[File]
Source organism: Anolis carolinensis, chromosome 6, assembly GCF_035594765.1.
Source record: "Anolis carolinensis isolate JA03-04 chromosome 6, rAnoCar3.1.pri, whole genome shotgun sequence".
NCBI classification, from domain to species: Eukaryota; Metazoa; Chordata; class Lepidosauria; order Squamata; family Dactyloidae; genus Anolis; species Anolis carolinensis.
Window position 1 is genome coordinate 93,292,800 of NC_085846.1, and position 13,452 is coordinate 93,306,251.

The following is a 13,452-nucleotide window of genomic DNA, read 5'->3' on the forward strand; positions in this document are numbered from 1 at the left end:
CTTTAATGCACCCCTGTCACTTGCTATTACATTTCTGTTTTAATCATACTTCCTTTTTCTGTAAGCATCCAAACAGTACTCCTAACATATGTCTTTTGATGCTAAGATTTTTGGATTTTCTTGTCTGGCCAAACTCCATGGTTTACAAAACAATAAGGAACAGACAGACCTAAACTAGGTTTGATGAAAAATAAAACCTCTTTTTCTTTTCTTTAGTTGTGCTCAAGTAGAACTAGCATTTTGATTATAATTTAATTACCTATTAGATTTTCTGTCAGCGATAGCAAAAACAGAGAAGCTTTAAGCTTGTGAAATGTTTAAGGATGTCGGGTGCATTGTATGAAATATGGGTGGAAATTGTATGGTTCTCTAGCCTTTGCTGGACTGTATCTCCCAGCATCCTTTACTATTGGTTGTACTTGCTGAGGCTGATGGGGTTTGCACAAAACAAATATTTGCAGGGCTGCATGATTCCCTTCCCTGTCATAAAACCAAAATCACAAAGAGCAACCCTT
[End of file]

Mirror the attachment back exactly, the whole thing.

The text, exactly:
Source organism: Anolis carolinensis, chromosome 6, assembly GCF_035594765.1.
Source record: "Anolis carolinensis isolate JA03-04 chromosome 6, rAnoCar3.1.pri, whole genome shotgun sequence".
NCBI classification, from domain to species: Eukaryota; Metazoa; Chordata; class Lepidosauria; order Squamata; family Dactyloidae; genus Anolis; species Anolis carolinensis.
Window position 1 is genome coordinate 93,292,800 of NC_085846.1, and position 13,452 is coordinate 93,306,251.

The following is a 13,452-nucleotide window of genomic DNA, read 5'->3' on the forward strand; positions in this document are numbered from 1 at the left end:
CTTTAATGCACCCCTGTCACTTGCTATTACATTTCTGTTTTAATCATACTTCCTTTTTCTGTAAGCATCCAAACAGTACTCCTAACATATGTCTTTTGATGCTAAGATTTTTGGATTTTCTTGTCTGGCCAAACTCCATGGTTTACAAAACAATAAGGAACAGACAGACCTAAACTAGGTTTGATGAAAAATAAAACCTCTTTTTCTTTTCTTTAGTTGTGCTCAAGTAGAACTAGCATTTTGATTATAATTTAATTACCTATTAGATTTTCTGTCAGCGATAGCAAAAACAGAGAAGCTTTAAGCTTGTGAAATGTTTAAGGATGTCGGGTGCATTGTATGAAATATGGGTGGAAATTGTATGGTTCTCTAGCCTTTGCTGGACTGTATCTCCCAGCATCCTTTACTATTGGTTGTACTTGCTGAGGCTGATGGGGTTTGCACAAAACAAATATTTGCAGGGCTGCATGATTCCCTTCCCTGTCATAAAACCAAAATCACAAAGAGCAACCCTT